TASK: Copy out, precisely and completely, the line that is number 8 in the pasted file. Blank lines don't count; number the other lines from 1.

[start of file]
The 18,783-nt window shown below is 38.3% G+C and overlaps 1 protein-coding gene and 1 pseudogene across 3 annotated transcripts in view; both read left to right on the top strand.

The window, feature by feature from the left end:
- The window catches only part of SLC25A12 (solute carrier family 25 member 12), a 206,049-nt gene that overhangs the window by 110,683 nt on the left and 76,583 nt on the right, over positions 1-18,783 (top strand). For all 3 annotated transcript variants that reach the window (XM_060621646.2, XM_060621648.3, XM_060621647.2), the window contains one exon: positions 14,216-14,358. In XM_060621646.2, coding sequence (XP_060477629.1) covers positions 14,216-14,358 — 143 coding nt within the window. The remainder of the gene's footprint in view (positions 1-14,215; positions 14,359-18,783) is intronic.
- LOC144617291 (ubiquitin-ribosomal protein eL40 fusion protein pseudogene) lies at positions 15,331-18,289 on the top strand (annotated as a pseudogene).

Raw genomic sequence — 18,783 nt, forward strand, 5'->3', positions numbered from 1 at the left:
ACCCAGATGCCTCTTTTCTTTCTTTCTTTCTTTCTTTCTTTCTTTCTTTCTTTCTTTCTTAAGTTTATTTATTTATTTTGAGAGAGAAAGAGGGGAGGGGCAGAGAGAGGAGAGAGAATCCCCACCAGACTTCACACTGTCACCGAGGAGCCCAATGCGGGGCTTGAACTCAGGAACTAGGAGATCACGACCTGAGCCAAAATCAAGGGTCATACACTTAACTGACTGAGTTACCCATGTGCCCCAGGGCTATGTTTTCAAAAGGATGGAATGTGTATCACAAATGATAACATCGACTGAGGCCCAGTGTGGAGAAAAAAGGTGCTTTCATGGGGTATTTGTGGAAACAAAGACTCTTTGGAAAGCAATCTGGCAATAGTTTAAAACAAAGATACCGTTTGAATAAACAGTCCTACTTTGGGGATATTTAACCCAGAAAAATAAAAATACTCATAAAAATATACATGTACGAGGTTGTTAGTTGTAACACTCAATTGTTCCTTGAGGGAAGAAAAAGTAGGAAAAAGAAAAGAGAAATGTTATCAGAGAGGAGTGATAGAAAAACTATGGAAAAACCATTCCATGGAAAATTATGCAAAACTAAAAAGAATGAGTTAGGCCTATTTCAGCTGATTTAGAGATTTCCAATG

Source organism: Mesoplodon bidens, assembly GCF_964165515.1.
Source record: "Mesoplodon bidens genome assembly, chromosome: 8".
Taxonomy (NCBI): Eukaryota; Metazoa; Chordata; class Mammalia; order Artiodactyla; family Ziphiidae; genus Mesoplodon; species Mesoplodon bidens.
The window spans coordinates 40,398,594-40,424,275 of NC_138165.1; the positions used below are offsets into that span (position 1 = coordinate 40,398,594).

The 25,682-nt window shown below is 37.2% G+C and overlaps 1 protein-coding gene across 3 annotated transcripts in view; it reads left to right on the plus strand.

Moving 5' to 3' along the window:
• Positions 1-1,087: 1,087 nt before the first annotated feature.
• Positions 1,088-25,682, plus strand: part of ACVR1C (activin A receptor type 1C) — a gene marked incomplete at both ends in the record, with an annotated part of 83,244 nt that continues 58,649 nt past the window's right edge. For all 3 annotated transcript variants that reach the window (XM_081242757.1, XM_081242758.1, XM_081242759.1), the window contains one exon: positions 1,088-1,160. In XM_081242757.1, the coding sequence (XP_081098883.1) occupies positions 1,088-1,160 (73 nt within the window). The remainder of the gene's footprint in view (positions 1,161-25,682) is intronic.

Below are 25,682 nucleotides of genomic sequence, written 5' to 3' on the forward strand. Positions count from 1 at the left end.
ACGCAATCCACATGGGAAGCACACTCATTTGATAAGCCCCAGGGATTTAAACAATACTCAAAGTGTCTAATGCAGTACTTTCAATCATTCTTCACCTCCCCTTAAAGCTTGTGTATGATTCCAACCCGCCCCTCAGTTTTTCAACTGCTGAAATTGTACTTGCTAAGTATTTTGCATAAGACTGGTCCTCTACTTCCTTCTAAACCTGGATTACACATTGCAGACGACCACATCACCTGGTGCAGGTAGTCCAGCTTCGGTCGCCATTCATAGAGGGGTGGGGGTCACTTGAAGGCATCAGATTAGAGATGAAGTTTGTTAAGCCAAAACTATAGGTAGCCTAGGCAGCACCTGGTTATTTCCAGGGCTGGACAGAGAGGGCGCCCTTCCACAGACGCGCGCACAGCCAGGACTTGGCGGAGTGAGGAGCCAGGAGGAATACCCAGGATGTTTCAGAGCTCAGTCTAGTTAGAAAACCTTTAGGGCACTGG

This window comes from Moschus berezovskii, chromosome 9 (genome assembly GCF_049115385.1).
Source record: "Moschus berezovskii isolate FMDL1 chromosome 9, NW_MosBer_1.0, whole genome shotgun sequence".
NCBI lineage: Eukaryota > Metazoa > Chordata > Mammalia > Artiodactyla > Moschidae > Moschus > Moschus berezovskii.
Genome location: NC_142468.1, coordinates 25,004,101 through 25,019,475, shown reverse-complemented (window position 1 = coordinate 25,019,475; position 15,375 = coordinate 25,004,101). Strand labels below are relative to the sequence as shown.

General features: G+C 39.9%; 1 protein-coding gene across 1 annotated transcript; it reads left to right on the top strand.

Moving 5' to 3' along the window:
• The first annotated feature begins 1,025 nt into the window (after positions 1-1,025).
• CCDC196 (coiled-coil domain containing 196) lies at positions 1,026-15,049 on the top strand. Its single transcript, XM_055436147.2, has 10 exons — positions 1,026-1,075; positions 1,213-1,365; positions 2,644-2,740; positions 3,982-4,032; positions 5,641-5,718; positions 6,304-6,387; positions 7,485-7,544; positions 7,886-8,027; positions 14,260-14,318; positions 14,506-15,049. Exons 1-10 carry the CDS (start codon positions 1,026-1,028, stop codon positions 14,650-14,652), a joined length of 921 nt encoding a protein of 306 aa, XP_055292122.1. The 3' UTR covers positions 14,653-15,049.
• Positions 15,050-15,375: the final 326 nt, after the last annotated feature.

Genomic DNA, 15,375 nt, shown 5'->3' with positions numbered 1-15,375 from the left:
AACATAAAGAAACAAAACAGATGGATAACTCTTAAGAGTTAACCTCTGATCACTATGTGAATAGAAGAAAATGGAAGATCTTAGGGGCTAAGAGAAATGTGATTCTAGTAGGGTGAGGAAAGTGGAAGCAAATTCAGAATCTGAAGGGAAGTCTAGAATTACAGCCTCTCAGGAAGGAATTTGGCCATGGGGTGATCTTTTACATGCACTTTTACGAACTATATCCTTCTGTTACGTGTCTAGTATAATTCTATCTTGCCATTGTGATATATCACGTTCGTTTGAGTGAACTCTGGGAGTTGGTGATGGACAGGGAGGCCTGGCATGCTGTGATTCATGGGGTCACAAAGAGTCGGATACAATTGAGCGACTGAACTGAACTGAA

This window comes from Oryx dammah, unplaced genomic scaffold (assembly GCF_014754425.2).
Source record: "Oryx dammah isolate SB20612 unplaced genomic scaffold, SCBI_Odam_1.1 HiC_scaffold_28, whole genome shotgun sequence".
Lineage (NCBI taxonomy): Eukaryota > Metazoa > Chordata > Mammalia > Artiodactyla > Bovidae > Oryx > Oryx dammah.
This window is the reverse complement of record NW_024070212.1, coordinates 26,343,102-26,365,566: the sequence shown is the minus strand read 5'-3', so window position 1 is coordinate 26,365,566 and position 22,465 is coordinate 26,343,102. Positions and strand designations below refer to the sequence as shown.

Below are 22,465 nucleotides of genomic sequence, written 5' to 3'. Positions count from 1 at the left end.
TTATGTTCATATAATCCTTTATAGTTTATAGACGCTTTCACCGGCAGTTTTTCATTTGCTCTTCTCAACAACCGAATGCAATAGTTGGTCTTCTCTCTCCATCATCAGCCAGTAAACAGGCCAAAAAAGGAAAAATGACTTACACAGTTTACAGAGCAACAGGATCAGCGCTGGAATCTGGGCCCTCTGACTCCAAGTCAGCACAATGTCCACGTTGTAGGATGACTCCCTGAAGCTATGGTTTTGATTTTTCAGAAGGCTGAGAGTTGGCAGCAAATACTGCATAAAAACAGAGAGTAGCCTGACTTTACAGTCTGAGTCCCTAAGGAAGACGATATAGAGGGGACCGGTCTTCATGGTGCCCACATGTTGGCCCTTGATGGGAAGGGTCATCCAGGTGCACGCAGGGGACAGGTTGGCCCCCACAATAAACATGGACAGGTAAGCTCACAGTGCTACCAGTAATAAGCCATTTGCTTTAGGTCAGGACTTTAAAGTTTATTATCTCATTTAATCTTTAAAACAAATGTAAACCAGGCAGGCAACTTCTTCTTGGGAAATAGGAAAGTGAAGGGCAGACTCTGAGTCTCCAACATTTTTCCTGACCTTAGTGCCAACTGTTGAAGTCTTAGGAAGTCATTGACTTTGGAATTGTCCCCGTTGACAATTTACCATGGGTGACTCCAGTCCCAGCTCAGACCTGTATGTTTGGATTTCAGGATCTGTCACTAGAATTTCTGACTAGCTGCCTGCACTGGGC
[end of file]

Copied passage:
Source record: "Mesoplodon bidens genome assembly, chromosome: 8".